By Paulette Cully
The world’s newest nation, South Sudan, celebrated its first birthday this year. However, the country remains one of the poorest in the world having few tarred roads and a poor water and electricity infrastructure. Statistically, a South Sudanese woman has more chance of dying during childbirth than completing her secondary school education.
Separated from its old adversary Sudan on July 9th 2011, old feelings of distrust between the two countries still remain and fighting erupted along their border earlier this year, when South Sudan’s army briefly occupied the Heglig oilfield, which is vital to Sudan’s economy. When South Sudan, which is landlocked, separated from Sudan, it took three-quarters of the region’s oil production, although the pipelines to export the oil are mainly in Sudan. The two countries came to an agreement last month to establish a demilitarised zone along their border and restart oil exports from South Sudan after the pipeline was shut down in a dispute with Sudan over transit fees. The shutdown put the economy of South Sudan under pressure as it depends on oil production for around 98% of its income. To resolve further conflict, South Sudan is considering building two alternative pipelines, one to a Kenyan port and another through Ethiopia and Djibouti. But where will the finance for the project come from? The answer is, China.
China, which has major oil interests in both South Sudan and Sudan, has offered South Sudan $8 billion for development projects over the next two years with the projects being conducted by Chinese companies. China is already the biggest investor in oilfields in South Sudan, through the state-owned Chinese oil companies China National Petroleum Corp and Sinopec.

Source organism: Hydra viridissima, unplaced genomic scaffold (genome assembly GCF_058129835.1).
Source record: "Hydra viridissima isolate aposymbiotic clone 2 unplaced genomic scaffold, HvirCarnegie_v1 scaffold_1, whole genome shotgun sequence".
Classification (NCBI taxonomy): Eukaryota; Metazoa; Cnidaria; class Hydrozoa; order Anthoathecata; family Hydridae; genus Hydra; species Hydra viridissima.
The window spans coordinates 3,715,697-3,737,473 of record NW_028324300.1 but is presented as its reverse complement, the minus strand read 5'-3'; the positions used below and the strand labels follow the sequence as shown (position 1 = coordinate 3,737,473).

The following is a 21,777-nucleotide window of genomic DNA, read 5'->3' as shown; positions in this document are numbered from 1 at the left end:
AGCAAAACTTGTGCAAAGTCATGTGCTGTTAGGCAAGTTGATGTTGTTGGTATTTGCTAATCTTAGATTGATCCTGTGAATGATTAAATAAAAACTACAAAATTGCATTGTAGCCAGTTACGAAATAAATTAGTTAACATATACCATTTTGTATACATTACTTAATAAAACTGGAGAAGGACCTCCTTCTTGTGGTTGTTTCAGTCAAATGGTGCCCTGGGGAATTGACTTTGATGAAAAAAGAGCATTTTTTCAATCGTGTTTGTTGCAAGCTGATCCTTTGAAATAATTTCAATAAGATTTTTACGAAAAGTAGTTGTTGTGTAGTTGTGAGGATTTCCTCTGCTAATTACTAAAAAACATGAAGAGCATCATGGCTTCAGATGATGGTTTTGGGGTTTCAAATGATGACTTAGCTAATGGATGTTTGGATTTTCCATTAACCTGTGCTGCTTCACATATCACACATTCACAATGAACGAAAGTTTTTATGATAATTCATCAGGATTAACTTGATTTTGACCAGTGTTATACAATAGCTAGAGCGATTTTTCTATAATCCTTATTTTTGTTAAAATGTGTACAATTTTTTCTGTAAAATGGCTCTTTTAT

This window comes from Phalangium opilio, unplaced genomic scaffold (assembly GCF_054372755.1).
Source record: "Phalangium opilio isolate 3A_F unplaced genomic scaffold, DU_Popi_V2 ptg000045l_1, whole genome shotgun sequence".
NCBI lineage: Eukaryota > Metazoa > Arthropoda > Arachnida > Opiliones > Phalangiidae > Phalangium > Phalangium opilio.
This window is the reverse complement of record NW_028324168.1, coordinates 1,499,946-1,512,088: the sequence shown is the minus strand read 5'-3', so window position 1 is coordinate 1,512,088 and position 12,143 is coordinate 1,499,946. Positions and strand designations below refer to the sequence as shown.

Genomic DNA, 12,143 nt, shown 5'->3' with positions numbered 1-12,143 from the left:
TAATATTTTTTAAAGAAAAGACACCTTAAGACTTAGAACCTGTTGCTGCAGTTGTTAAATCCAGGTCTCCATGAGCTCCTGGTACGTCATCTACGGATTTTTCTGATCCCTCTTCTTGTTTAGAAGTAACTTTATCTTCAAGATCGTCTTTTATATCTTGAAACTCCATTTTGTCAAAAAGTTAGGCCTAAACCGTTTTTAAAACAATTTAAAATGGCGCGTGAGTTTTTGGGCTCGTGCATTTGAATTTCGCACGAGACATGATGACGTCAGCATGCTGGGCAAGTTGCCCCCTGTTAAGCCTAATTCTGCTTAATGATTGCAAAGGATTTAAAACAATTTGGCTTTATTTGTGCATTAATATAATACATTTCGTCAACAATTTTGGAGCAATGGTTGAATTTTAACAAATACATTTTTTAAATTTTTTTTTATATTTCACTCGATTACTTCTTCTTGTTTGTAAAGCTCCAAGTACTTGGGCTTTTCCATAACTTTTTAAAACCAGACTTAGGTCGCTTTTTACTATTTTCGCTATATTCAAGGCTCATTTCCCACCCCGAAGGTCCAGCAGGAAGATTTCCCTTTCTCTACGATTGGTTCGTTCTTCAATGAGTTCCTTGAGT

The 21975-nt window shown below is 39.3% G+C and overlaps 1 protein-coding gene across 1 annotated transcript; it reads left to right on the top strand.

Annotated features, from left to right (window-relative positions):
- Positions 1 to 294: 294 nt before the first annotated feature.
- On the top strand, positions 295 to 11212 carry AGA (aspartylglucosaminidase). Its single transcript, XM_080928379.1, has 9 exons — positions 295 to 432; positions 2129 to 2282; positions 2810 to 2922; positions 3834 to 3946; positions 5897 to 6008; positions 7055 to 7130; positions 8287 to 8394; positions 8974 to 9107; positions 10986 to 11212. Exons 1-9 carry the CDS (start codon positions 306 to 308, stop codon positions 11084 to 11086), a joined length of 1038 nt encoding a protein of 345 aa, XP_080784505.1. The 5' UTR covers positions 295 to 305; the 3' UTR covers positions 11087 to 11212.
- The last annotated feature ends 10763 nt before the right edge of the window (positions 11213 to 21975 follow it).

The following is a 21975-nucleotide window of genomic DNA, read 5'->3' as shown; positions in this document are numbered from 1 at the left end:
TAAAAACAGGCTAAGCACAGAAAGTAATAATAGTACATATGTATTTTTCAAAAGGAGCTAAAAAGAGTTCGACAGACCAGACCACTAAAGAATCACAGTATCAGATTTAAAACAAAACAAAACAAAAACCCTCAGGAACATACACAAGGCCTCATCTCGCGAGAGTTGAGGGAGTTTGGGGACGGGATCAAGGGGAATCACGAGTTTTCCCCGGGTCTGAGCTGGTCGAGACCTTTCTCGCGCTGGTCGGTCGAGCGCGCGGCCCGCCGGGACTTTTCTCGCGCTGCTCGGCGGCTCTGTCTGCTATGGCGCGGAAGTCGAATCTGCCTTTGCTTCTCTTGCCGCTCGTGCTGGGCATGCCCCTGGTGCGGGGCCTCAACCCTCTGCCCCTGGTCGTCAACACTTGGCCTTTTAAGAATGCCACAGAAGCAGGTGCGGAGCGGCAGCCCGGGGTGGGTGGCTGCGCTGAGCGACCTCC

To gain a greater understanding of the complexity of interactions between China and Africa it is recommended to read Emma Maudsley’s (2007) article in Geography Compass. She reviews Sino–African relations from 1949-2007 describing how China has over the last few years (fuelled by its astonishing economic growth) tirelessly pursued stronger economic and diplomatic relations with many Asian, African and Latin American countries. Emma also describes how “China’s rise will lead to changes in the present structures and loci of power in an uneven world”.
China offers South Sudan $8 bn in development funds over next two years, Firstpost, 29th April 2012
South Sudan marks first anniversary of independence, The Telegraph, 9th July 2012
Emma Mawdsley, China and Africa: Emerging Challenges to the Geographies of Power, Geography Compass 1 405-421